Do Not Overwork the Pump Motor

The purpose of the pump is to maintain circulation of the water for distribution of chemicals and oxygen, filtering the dirt from the water, and preventing the stagnation that allows algae and other life forms to live and reproduce in the water. In commercial pools and spas, the bather load requires that the pump run all the time to maintain sanitary and healthful conditions. This is not required in most residential pools, where the water may need only to circulate enough to provide one complete turnover of the pool water each day. Unless there is unusually high use of the pool or very high temperatures, a single turnover is enough. Using a timer, the pump can be programmed to run only a few hours each day, just enough to keep the water clean and free of algae and bacteria. In addition to run time, you can overwork a pump motor by negligence. Failure to clean out skimmer baskets and pump strainer baskets can put stress on the motor and may even cause it to overheat, leading to motor failure. During leaf season, check and empty the baskets regularly to be sure that they are not full of leaves or other debris.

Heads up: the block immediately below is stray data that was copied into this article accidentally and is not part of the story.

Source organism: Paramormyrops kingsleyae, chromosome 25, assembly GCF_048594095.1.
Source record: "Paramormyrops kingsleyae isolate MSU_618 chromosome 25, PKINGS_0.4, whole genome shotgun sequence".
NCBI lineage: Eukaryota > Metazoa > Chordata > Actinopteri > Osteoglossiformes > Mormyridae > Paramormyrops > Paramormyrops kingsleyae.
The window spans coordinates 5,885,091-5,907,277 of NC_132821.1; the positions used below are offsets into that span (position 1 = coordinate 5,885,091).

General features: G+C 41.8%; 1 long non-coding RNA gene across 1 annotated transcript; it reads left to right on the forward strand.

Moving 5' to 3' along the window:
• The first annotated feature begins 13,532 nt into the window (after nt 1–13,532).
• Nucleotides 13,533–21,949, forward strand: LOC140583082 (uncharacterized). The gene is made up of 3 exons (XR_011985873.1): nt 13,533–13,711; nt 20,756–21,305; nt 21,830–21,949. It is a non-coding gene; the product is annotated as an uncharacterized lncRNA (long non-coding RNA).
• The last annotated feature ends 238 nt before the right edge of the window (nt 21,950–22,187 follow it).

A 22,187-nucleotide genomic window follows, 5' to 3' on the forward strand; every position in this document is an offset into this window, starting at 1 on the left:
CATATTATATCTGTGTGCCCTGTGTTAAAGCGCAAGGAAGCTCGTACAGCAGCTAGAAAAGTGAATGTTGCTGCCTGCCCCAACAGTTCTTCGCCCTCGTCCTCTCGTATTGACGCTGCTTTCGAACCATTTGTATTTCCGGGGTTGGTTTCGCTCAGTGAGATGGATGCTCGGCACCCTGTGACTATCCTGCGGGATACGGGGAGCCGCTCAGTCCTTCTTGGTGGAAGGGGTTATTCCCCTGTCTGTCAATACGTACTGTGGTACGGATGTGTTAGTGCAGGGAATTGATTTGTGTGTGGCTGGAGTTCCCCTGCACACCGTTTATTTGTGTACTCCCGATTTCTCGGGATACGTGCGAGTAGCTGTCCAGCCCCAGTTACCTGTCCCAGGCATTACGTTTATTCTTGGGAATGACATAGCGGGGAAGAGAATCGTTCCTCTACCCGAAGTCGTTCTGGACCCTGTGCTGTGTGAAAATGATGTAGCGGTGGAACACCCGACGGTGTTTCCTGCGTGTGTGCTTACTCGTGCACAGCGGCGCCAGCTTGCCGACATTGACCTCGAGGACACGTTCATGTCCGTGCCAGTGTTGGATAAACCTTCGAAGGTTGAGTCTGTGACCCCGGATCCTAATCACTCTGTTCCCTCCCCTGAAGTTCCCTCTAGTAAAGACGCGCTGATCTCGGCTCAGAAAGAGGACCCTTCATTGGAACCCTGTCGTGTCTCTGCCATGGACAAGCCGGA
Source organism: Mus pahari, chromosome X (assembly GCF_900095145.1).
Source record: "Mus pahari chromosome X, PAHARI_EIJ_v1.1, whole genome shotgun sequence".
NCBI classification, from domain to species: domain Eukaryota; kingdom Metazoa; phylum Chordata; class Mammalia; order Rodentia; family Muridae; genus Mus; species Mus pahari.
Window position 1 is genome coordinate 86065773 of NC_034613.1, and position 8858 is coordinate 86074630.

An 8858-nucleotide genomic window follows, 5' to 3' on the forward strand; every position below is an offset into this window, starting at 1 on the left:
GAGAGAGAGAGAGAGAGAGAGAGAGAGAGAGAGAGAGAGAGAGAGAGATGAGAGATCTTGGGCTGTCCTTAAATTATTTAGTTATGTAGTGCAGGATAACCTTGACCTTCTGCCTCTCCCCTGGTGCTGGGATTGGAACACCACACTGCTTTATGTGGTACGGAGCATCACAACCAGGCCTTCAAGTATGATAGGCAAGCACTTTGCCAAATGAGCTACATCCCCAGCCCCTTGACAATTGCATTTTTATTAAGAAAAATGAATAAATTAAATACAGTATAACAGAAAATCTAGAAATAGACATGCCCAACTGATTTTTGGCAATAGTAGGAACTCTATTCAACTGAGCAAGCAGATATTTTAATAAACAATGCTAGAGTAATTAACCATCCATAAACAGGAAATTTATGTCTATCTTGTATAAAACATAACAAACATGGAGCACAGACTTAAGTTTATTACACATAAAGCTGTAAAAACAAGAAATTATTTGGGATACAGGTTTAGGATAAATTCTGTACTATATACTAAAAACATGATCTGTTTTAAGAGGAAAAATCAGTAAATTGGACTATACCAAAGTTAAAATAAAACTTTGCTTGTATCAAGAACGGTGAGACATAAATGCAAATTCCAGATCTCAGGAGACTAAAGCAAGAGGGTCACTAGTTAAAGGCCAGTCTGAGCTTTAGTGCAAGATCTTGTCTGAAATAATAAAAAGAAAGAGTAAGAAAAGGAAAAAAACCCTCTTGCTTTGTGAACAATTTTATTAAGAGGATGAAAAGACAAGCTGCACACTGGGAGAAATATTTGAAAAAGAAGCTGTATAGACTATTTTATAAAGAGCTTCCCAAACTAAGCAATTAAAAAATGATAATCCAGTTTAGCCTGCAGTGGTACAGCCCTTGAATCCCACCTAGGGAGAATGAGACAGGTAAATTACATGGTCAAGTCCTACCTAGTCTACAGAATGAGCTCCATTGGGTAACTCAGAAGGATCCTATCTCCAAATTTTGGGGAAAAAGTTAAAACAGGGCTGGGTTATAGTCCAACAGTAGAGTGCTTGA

If It Is Broken, Fix It!

Pumps and motors are machines. They cannot fix themselves. If a problem exists with the pump, it will not go away without your help. Replacing a very simple and inexpensive part right away can prevent the replacement of a motor or complete pump down the road. Would you rather spend $6.00 today or $600.00 tomorrow? Take 5 minutes once a week to inspect the pump.

What to look for:

Signs of a leak. Pumps should be dry. If you see any water under, on or around the pump, something is wrong. The weakest points of any pump are the shaft seal, o-rings and gaskets. Replacing them can prevent later damage that could require replacing the motor or complete pump.